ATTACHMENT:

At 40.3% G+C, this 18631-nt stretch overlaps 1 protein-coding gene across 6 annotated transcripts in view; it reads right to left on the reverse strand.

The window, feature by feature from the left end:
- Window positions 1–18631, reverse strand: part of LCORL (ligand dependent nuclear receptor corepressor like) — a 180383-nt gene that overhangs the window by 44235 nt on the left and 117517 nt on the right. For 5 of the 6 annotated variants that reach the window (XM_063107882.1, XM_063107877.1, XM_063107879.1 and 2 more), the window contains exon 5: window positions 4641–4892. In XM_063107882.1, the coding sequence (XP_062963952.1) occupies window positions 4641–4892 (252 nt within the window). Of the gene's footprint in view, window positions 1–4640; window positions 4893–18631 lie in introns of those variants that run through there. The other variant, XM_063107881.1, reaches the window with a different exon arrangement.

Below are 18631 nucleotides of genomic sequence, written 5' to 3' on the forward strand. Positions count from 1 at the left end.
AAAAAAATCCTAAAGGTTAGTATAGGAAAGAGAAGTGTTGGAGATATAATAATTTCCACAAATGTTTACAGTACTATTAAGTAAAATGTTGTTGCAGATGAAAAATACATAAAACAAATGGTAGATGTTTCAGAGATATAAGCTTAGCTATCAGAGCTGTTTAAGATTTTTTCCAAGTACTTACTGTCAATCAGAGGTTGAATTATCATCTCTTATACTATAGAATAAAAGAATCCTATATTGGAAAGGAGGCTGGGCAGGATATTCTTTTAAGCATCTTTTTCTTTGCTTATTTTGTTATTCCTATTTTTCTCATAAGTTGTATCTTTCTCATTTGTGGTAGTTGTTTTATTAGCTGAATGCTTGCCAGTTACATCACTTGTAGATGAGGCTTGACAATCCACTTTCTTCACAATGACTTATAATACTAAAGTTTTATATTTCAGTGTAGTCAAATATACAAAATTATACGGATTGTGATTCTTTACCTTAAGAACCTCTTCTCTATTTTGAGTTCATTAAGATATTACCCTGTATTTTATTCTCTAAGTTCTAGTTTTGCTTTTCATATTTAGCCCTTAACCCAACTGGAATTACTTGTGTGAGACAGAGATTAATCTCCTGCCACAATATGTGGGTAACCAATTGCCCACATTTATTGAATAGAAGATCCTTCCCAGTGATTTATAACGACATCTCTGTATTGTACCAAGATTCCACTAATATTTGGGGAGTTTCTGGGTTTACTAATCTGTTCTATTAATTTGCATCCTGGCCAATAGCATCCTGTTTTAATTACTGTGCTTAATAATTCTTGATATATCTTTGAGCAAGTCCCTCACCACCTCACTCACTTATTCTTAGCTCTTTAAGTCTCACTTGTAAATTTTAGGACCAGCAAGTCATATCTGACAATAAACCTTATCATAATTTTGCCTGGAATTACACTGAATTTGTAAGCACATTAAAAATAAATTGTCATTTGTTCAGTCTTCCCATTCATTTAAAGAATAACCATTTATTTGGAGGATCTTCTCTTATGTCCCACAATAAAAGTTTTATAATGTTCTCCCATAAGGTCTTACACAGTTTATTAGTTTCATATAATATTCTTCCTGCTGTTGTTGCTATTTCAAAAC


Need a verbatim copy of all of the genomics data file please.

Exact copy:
At 40.3% G+C, this 18631-nt stretch overlaps 1 protein-coding gene across 6 annotated transcripts in view; it reads right to left on the reverse strand.

The window, feature by feature from the left end:
- Window positions 1–18631, reverse strand: part of LCORL (ligand dependent nuclear receptor corepressor like) — a 180383-nt gene that overhangs the window by 44235 nt on the left and 117517 nt on the right. For 5 of the 6 annotated variants that reach the window (XM_063107882.1, XM_063107877.1, XM_063107879.1 and 2 more), the window contains exon 5: window positions 4641–4892. In XM_063107882.1, the coding sequence (XP_062963952.1) occupies window positions 4641–4892 (252 nt within the window). Of the gene's footprint in view, window positions 1–4640; window positions 4893–18631 lie in introns of those variants that run through there. The other variant, XM_063107881.1, reaches the window with a different exon arrangement.

Below are 18631 nucleotides of genomic sequence, written 5' to 3' on the forward strand. Positions count from 1 at the left end.
AAAAAAATCCTAAAGGTTAGTATAGGAAAGAGAAGTGTTGGAGATATAATAATTTCCACAAATGTTTACAGTACTATTAAGTAAAATGTTGTTGCAGATGAAAAATACATAAAACAAATGGTAGATGTTTCAGAGATATAAGCTTAGCTATCAGAGCTGTTTAAGATTTTTTCCAAGTACTTACTGTCAATCAGAGGTTGAATTATCATCTCTTATACTATAGAATAAAAGAATCCTATATTGGAAAGGAGGCTGGGCAGGATATTCTTTTAAGCATCTTTTTCTTTGCTTATTTTGTTATTCCTATTTTTCTCATAAGTTGTATCTTTCTCATTTGTGGTAGTTGTTTTATTAGCTGAATGCTTGCCAGTTACATCACTTGTAGATGAGGCTTGACAATCCACTTTCTTCACAATGACTTATAATACTAAAGTTTTATATTTCAGTGTAGTCAAATATACAAAATTATACGGATTGTGATTCTTTACCTTAAGAACCTCTTCTCTATTTTGAGTTCATTAAGATATTACCCTGTATTTTATTCTCTAAGTTCTAGTTTTGCTTTTCATATTTAGCCCTTAACCCAACTGGAATTACTTGTGTGAGACAGAGATTAATCTCCTGCCACAATATGTGGGTAACCAATTGCCCACATTTATTGAATAGAAGATCCTTCCCAGTGATTTATAACGACATCTCTGTATTGTACCAAGATTCCACTAATATTTGGGGAGTTTCTGGGTTTACTAATCTGTTCTATTAATTTGCATCCTGGCCAATAGCATCCTGTTTTAATTACTGTGCTTAATAATTCTTGATATATCTTTGAGCAAGTCCCTCACCACCTCACTCACTTATTCTTAGCTCTTTAAGTCTCACTTGTAAATTTTAGGACCAGCAAGTCATATCTGACAATAAACCTTATCATAATTTTGCCTGGAATTACACTGAATTTGTAAGCACATTAAAAATAAATTGTCATTTGTTCAGTCTTCCCATTCATTTAAAGAATAACCATTTATTTGGAGGATCTTCTCTTATGTCCCACAATAAAAGTTTTATAATGTTCTCCCATAAGGTCTTACACAGTTTATTAGTTTCATATAATATTCTTCCTGCTGTTGTTGCTATTTCAAAAC